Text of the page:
The Kenwood Press
: 08/01/2017

Planting the fall vegetable garden

Steve Albert

August is the time to plan and plant the fall vegetable garden here in the Sonoma Valley. The fall garden will include those cool-weather crops - roots and leafy crops - that struggle in summer heat.

The key to planting vegetables for fall harvest is timing. Plant your autumn vegetable garden so that the crops reach maturity and harvest just before or within a week or two after the first frost in fall. On average the first fall frost here will come between Nov. 15 and Dec. 15.

To know when to plant each crop, know the number of days to maturity, then count backwards that number of days from when you plan to harvest to determine the planting date.

If a crop takes 90 days to reach maturity and you plant on Aug. 15, then you can expect to harvest on or about Nov. 15. The weather will be cool then and cool-weather crops will be very happy. Don't worry about the first frost or two; most cool-season crops can withstand a light frost - including broccoli, Brussels sprouts, cabbage, carrots, chards, collards, kohlrabi, radishes, and even lettuce and spinach.

Here's a guide for the number of days from sowing to harvest for the most popular autumn harvest crops (these numbers may vary slightly by variety):

Beets: count back 74 days: 5 days to germination + 55 days to maturity + 14 days factoring for short days. Direct sow beets in the garden. Beets can survive a heavy frost.

Broccoli: count back 95 days: 5 days to germination + 21 days to transplant size +55 days to maturity + 14 days factoring for short days. Start broccoli indoors then transplant to the garden. Broccoli can withstand light but not heavy frost without protection.

Brussels sprouts: count back 120 days: 5 days to germination + 21 days to transplant size + 80 days to maturity + 14 days factoring for short days. Start Brussels sprouts indoors then transplant to the garden. Brussels sprouts can withstand light but not heavy frost without protection.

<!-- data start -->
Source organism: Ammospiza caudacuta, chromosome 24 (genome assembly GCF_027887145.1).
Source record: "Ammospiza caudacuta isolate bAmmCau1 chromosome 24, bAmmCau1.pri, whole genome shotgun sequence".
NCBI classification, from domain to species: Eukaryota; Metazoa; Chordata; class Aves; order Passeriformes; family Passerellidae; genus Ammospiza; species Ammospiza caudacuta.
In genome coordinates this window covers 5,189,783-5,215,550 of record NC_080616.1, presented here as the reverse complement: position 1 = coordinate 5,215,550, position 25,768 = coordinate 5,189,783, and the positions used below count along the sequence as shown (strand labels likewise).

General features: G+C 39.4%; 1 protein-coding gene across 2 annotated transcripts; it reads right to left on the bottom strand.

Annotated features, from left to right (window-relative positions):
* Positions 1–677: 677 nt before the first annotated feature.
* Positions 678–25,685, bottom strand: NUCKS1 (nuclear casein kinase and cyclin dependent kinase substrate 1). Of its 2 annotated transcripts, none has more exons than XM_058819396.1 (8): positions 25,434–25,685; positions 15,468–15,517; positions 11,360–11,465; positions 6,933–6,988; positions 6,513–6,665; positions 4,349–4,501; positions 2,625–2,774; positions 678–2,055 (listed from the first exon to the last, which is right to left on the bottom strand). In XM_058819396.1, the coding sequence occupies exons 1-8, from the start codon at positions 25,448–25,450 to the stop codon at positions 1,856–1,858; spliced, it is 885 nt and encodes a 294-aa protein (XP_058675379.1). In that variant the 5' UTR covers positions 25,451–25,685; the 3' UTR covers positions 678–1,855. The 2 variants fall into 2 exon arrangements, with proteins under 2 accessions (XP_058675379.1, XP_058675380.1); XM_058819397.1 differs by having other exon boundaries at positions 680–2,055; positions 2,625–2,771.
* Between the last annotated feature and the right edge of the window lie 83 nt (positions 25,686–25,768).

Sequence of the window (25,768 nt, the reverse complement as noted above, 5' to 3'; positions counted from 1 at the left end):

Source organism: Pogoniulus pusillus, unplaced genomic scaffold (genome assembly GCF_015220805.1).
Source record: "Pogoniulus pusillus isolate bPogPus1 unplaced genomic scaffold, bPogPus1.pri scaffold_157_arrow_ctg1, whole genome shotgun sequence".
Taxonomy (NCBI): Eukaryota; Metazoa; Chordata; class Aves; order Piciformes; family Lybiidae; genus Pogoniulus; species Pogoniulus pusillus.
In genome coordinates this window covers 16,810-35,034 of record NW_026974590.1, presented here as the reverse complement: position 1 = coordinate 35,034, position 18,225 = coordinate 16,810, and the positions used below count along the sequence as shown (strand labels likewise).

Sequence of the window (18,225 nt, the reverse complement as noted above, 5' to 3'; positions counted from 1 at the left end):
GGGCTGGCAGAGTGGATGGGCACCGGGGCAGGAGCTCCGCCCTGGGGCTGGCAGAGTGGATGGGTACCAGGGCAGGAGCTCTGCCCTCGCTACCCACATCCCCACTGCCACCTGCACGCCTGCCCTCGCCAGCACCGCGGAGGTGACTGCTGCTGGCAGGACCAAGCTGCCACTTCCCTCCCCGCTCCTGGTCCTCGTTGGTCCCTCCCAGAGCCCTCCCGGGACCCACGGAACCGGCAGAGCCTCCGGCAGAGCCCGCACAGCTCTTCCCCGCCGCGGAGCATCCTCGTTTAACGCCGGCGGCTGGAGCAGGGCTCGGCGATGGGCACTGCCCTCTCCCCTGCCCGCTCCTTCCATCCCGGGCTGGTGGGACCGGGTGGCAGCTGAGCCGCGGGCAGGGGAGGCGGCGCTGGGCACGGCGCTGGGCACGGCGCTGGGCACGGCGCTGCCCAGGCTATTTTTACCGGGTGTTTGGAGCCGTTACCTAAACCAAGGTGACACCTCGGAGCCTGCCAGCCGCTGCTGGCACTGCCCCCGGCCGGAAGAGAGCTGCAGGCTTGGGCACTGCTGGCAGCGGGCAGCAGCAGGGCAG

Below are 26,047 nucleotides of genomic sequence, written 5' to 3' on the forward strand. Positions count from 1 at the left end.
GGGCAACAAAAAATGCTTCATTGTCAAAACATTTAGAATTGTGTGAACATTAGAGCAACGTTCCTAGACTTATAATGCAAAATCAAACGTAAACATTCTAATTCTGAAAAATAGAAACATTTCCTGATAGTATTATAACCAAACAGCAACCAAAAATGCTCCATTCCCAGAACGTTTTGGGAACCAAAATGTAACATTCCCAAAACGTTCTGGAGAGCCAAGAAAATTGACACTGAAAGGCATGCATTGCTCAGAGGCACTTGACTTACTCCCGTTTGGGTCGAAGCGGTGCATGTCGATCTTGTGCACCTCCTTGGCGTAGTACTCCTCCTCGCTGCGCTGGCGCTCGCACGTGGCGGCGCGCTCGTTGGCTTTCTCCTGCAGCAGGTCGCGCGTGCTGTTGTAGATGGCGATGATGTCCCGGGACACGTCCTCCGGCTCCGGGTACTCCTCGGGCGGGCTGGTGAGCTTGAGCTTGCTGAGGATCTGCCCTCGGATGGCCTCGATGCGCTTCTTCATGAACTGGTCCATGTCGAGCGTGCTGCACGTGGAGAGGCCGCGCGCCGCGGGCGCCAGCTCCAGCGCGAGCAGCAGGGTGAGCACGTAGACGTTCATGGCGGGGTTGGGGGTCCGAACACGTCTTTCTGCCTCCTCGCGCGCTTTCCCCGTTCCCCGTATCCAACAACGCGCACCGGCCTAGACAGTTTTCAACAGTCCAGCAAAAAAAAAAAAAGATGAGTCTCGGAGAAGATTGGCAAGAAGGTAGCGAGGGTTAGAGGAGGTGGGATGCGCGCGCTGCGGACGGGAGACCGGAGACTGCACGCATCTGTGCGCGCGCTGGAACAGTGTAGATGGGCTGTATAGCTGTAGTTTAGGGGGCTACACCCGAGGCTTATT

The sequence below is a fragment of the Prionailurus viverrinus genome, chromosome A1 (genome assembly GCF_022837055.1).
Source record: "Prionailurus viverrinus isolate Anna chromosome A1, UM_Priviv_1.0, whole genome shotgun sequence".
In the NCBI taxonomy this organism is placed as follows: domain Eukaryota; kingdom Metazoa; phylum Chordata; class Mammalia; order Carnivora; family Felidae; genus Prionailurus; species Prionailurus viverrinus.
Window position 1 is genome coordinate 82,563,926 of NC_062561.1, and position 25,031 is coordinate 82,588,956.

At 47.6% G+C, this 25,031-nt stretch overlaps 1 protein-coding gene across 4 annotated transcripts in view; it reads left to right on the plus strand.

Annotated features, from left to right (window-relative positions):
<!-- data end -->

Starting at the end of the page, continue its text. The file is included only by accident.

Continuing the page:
Cabbage: count back 99 days: 4 days to germination + 21 days to transplant size + 60 days to maturity + 14 days factoring for short days. Start cabbage indoors then transplant to the garden. Cabbage can withstand light but not heavy frost without protection.

Carrots: count back 85 days: 6 days to germination + 65 days to maturity + 14 days factoring for short days. Direct sow carrots. Carrots can withstand light but not heavy frost without protection.

Cauliflower: count back 90 days: 5 days to germination + 21 days to transplant size + 50 days to maturity + 14 days factoring for short days. Start cauliflower indoors then transplant to the garden. Cauliflower can survive heavy frost.

Chard: count back 69 days: 6 days to germination + 50 days to maturity +14 days factoring for short days. Direct seed chard. Chard can survive heavy frost.

Leaf Lettuce: count back 76 days: 3 days to germination + 14 days to reach transplant size + 45 to maturity + 14 days factoring for short days. Start lettuce indoors for best results then transplant to the garden. Lettuce can survive a light frost but not heavy frost without protection.

Peas: count back 70 days: 6 days to germination + 50 to maturity+ 14 days factoring for short days. Direct seed peas. Peas can survive heavy frost.

Spinach: count back 64 days: 5 days to germination + 45 days to maturity+ 14 days factoring for short days. Direct seed spinach. Spinach can withstand light but should be protected from heavy frost.